What Makes Yayoi Kusama the Epitome of the Rebel Artist
One of the world’s most famous artists, her essence and her story are undoubtedly those of a great rebel (as this interview shows).
A huge mottled pumpkin, an infinite room made of mirrors: with but these two images, a name will come to mind: Yayoi Kusama (Matsumoto, Japan, 1929). During the past few decades, she’s established herself as one of the most recognized contemporary artists in the world. Her exhibitions, universes replete with signs and reflections, attract thousands of people and her faculty for speaking of the infinite is like that of no other artist. Kusama, in her rarity, embodies something rather easy to neglect due to her fame: the archetype of the rebel artist.
But Kusama is not just a great rebel. She’s an artist whose singular sensibility has allowed her to work despite her outsider status, as an alienated woman, as a sick woman. She’s a person with a mental disorder, a woman who triumphed in a world of men, who emigrated from her native country, and whose work has never been cataloged within a broader artistic movement. But even more, she’s an architect who’s delineated as nobody has done before, the power of repetition, of the infinite, of macro and micro-universes, and of reality’s multiplication.
In 2000, the publishing house Phaidon published a book on the work of Yayoi Kusama. It includes an interview with the artist by the Japanese poet and critic, Akira Tatehata. The document shows Kusama at her most intimate, extravagant, alien, and capricious, and she describes her relationship with her own image, one that has resisted being categorized, again and again, these many decades.
Below is a short extract from this interview:
Ms. Kusama, after many years of being viewed as a kind of heretic, you are finally gaining a central status in the history of postwar art. You are a magnificent outsider, yet you played a crucial, pioneering role at a time when vital changes and innovations were taking place in the field of art.
During 1998–99 a major retrospective exhibition of your early work (“Love Forever: Yayoi Kusama, 1958–1968″) toured major museums in the United States and Japan. How did you feel when you looked at your past works again?
Well… if I were not Kusama, I would say she is a good artist. I’d think she is outstanding.
However, you had to fight one difficult battle after another before you came to this point.
Yes, it was hard. But I kept at it and I am not at an age that I never imagined I would reach. I think my time, that is the time remaining before I pass away, won’t be long. Then, what shall I leave to posterity? I have to do my very best, because I made many detours at various junctures.
Detours? You may have experienced hardships, but I don’t think you wasted your time. You have never stopped working.
I have never thought of that.
Your self-formation was grounded in Japan. Still, you did not flaunt your identity as a Japanese artist.
I was never conscious of it. The art world in Japan ostracized me for my mental illness. That is why I decided to leave Japan and fight in New York.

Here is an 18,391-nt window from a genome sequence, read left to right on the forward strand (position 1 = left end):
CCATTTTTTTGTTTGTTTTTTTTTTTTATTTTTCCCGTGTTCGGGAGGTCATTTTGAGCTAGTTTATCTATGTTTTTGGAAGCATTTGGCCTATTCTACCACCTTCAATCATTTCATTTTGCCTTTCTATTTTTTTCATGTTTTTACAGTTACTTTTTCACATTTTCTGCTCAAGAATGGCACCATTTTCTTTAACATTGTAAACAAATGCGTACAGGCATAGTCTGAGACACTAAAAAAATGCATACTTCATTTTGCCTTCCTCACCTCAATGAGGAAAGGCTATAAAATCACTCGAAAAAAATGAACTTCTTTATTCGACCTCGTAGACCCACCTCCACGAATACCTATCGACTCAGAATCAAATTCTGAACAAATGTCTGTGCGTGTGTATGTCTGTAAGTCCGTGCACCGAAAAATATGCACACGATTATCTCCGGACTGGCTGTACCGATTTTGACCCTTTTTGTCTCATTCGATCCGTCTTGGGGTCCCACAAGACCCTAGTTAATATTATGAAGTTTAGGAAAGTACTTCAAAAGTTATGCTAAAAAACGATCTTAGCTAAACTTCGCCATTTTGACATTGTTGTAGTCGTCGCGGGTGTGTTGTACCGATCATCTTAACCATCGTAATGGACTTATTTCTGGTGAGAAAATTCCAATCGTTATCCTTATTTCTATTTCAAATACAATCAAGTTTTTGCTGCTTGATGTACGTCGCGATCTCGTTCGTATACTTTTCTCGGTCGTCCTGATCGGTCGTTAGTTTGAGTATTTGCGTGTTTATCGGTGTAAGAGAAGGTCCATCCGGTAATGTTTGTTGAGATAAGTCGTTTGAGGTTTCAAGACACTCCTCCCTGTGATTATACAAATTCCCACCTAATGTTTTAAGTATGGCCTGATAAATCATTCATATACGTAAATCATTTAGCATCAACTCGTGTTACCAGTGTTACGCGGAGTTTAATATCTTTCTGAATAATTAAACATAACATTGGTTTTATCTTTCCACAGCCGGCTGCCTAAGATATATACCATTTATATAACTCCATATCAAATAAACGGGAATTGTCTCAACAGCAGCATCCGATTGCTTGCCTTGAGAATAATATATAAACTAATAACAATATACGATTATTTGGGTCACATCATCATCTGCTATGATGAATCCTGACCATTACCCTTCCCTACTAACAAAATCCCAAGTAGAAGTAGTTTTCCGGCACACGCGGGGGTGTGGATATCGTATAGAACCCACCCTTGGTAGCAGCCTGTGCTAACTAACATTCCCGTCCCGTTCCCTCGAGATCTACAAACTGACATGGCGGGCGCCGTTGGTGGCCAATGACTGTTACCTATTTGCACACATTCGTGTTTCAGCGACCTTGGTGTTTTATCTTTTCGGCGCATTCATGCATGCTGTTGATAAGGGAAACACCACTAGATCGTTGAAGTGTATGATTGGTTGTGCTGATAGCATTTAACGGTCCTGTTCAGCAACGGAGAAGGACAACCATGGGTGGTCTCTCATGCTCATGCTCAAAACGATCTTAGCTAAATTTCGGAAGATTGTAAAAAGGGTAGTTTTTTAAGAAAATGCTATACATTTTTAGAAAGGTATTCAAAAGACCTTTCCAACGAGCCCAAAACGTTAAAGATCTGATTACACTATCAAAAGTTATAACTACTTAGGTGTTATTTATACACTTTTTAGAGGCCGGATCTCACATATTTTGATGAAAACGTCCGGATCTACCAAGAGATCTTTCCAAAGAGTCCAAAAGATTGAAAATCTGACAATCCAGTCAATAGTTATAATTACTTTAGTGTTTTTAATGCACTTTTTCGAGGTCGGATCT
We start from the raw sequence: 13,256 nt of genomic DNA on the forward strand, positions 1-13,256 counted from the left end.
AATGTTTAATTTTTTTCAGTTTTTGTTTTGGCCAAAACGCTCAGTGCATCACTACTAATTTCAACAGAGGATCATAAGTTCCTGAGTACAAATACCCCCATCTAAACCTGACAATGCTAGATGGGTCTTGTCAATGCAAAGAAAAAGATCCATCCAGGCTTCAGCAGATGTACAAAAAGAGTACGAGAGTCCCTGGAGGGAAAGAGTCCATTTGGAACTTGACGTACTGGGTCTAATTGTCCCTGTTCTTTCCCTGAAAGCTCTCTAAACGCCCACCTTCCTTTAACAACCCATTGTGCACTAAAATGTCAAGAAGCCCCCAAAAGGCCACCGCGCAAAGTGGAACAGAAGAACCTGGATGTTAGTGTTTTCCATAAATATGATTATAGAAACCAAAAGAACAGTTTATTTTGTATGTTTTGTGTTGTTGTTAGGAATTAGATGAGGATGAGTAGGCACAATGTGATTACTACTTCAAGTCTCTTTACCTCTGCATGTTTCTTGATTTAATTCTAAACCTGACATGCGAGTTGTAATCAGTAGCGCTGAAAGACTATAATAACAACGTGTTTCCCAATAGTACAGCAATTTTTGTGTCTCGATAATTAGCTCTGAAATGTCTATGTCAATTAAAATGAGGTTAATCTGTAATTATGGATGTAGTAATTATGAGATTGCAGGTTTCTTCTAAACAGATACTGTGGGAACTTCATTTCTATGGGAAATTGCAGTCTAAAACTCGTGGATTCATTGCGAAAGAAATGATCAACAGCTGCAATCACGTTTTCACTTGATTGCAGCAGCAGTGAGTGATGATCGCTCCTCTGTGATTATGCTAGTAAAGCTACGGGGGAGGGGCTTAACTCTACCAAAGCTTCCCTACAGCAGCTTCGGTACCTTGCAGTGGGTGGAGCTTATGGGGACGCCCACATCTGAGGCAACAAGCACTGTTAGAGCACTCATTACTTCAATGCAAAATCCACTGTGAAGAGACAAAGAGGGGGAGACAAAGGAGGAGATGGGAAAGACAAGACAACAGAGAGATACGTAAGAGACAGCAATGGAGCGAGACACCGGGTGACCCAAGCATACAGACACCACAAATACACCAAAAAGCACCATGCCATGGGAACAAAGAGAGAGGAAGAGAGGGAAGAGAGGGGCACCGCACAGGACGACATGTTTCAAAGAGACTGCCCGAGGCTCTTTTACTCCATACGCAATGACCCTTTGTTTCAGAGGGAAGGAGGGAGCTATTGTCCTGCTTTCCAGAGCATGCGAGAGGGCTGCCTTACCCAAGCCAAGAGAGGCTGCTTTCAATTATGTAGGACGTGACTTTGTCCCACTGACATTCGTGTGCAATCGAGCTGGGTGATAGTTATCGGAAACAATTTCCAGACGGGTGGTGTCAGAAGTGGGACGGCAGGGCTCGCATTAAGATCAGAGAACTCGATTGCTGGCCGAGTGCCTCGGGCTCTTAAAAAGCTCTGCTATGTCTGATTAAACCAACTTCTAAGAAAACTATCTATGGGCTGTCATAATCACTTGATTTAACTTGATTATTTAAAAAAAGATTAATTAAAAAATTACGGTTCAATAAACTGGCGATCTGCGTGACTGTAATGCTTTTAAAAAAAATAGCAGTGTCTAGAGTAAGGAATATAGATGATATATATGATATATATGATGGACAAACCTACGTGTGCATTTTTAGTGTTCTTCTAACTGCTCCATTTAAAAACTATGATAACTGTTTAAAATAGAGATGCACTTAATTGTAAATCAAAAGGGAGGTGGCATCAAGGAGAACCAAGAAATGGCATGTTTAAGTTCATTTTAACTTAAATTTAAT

In any case, while in Japan you had already produced numerous works, most of which were drawings. It is true that in your encounter with New York’s atmosphere your worked flourished, beginning with the spectacular large-scale canvases such as your Infinity Net paintings of the late 1950s and early 1960s. Still, the nets and dots that dominate your early New York works are clearly prefigured in the small drawings you made before your move to America. These nets and dots are predicated on a technique of simple, mechanical repetition; yet, in a sense, they also epitomize hallucinatory visions. At that time, were you interested in Surrealism?
I had nothing to do with Surrealism. I painted only as I wished.
I once wrote that Kusama was an “autonomous” Surrealist; which is to say that without you having had any direct knowledge of the Surrealist movement, the outburst from your singular, fantastic world characteristically appeared to converge with the world of the Surrealists. To put it another way, André Breton and his colleagues began this movement by methodologically legitimizing the world of those who possessed unusual visions such as yours.
Nowadays, some people in New York call me a “Surrealist-Pop” artist. I do not care for this kind of labelling. At one time, I was considered to share the sensibility of the monochrome painters of the early 1960s; at another time I was regarded as a Surrealist. People are confused and don’t know how to understand me. Regardless, some want to call me a Surrealist, trying to pull me to their side, others want me in the camp of Minimal art, pushing me in the other direction. For example: Henk Peeters, an ex-member of the European Zero Group, came to the opening reception of my exhibition at the Museum of Modern Art, New York, in 1998. He phoned his former Zero Group colleagues all over the world and told them to come and see my show; but I had no special relationship with Zero. All I did was do what I liked.
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